Rian Johnson's script teases you with just enough information to keep you theorising throughout, whilst still surprising you at the end. Wonderfully clever and delightfully performed, 'Knives Out' is a whodunit done right.
I would go as far as to say 'Spider-Man: Into the Spiderverse' is the most visually stunning film I have ever seen; with a truly unique and revolutionary comic-book-esque animation style, every frame is poster worthy. Amazingly, its achievements lie not only in the aesthetic department - with another standout feature for me being the the soundtrack. 'What's Up Danger' couldn't have been a more fitting superhero theme to match its urban hip-hop context, and other tracks such as Daniel Pemberton's 'The Prowler' will surely give you goose bumps. With the musical department, I could go on and on and on.
Thankfully, this film doesn't suffer from the ailment of previous Spidey films, either. We're introduced to an intricate web of wacky characters (looking at you, Peter Porker) without the plot being over muddled.
Well done and congratulations to everyone involved in this clever modern classic that exploits the medium of animation to a new potential and shows us just how much more there is to discover in this realm of filmmaking.
After watching this film, I couldn't help but be surprised at the positive response it has seemed to receive from critics and fans alike. It's a strange one to review because, had it been approached as a standalone project, I think it would've worked relatively well. As a successor to its preceeding - and pretty much perfect - trilogy... not quite as much - and not only because it covers much of the same ground as 'Toy Story 2', only not as well.
Along with the whole mood, which felt far less organic, a lot of the toys' characters seemed 'off'. With almost with completely different personalities, it was as though the whole gang (and the creators of the film) had forgotten everything they'd been through together prior to the events of this one. The bodacious Buzz and willful Woody we've grown to love seem now more subdued and melancholy: God knows that's what life can do to humans, but it didn't feel right for it to happen to them. On the whole, 'Toy Story 4' left me feeling less moved and more just... confused.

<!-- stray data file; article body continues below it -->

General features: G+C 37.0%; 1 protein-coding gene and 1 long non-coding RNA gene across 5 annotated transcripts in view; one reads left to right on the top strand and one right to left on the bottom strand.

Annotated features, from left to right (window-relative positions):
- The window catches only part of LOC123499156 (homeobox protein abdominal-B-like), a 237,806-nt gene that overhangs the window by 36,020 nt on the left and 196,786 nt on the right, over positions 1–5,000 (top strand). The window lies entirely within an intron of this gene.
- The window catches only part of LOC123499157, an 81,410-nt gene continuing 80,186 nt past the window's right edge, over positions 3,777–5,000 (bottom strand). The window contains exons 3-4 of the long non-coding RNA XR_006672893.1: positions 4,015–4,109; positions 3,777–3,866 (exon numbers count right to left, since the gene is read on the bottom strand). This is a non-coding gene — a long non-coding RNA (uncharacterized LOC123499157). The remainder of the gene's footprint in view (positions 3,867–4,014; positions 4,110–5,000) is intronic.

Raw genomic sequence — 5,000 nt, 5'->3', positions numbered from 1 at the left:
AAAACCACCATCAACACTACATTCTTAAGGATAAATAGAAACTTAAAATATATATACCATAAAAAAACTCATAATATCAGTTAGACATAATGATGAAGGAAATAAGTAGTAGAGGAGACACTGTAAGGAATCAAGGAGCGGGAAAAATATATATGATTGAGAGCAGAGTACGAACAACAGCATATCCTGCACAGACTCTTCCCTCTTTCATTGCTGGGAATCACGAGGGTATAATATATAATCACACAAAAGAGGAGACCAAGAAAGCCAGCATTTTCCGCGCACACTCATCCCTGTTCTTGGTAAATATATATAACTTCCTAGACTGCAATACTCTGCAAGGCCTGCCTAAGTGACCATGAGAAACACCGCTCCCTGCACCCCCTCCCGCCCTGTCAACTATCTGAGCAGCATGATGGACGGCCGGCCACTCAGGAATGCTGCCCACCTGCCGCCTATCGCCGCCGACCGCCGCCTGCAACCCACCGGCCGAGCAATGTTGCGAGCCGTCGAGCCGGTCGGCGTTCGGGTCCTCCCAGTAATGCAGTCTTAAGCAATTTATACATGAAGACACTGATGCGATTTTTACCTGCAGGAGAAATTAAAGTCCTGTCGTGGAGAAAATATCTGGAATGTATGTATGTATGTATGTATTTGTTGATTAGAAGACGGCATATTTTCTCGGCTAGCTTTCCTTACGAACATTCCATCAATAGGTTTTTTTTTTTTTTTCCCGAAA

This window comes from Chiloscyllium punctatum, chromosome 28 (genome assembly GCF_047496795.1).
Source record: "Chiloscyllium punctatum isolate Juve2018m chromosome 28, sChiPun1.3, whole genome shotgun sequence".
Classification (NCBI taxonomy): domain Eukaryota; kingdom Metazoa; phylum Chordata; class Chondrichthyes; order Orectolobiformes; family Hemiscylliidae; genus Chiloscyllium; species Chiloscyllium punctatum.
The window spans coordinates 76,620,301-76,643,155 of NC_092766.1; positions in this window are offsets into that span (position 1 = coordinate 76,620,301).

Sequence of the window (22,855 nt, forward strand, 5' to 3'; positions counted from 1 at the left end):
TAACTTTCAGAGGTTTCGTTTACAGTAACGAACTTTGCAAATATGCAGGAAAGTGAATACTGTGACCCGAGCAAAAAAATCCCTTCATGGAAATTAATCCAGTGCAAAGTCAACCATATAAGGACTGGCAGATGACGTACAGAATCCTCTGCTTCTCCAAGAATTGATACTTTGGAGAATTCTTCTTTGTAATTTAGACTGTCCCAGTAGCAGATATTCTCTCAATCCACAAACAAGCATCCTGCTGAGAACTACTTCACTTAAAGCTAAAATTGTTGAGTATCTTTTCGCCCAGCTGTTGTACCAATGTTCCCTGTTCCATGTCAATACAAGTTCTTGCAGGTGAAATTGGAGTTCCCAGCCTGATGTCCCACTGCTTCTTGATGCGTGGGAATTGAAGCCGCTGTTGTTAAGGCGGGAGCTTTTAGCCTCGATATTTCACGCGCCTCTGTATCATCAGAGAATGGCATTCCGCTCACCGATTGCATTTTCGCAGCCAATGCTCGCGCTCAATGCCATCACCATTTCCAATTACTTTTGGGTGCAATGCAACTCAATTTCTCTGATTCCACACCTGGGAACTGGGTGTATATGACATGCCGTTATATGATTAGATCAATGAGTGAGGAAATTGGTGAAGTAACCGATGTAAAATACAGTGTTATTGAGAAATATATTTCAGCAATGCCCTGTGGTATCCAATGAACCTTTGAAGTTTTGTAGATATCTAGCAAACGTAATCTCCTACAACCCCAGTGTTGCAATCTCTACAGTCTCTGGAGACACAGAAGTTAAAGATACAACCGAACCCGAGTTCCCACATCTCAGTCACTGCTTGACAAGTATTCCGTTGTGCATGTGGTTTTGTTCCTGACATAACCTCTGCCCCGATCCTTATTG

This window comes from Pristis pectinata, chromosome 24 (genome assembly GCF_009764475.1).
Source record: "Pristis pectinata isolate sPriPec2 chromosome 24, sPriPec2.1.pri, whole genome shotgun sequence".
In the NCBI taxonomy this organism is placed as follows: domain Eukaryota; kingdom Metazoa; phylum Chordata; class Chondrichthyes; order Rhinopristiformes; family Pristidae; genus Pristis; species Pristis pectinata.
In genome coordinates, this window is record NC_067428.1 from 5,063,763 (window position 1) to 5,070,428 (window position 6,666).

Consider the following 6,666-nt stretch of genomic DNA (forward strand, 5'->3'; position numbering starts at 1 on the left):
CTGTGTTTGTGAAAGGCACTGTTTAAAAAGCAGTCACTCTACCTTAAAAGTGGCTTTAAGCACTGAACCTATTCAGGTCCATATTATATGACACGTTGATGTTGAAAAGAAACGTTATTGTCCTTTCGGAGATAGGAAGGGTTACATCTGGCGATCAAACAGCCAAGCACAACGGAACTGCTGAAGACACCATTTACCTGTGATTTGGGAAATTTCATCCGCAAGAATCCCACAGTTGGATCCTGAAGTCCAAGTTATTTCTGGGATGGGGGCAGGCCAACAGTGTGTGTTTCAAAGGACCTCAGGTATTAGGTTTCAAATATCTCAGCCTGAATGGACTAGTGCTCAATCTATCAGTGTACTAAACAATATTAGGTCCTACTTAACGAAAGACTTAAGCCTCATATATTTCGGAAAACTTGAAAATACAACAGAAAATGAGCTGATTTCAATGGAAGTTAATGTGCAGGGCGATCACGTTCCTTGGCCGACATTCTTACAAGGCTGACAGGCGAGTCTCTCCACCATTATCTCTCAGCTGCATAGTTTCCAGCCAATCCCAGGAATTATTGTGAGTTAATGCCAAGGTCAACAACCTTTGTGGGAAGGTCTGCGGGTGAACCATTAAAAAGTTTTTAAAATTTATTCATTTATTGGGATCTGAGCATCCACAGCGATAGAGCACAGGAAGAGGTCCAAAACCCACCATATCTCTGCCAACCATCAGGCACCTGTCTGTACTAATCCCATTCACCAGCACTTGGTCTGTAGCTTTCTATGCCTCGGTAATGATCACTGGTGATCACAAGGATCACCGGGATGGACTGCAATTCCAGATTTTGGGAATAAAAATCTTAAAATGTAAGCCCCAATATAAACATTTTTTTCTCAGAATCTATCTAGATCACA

Things weren't all bad, though. Naturally, as a Pixar film, the animation is stunning; at times, almost life-like. It's fascinating to see how much they've come on since the original film, and how different the characters look today (hint - they've changed physically as much as they have mentally). Randy Newman, as usual, provides a beautiful score and, as much as I have roasted it, the plot is quite nice - if at times a bit samey. There's also an abundance of sweet, sentimental moments - and laughs, largely owing to new characters 'Forky' and the dynamic duo of 'Ducky' and 'Bunny'. Really, this wasn't a bad film; it's not its fault it failed to live up to the huge standards set by the three that came before it.
This film is a truly fresh take on numerous societal and personal issues, which exploits cinema's ability to provoke thought and to educate, whilst still entertaining, moving, and gripping to the highest degree. In my opinion, this is a perfect film - and what I suspect will be one of director Bong Joon-Ho's many timeless masterpieces.
'Parasite' deserved all the critical acclaim I am overjoyed that it received.
I don't think I've seen a more cliché, stereotype and 'coincidence' packed film than this - but hey, it's a wholesome watch, and was largely enjoyable regardless. Nicely shot, pleasantly acted, and with some exciting fight scenes, this will be the flick many 'Transformers' fans have waited decades for.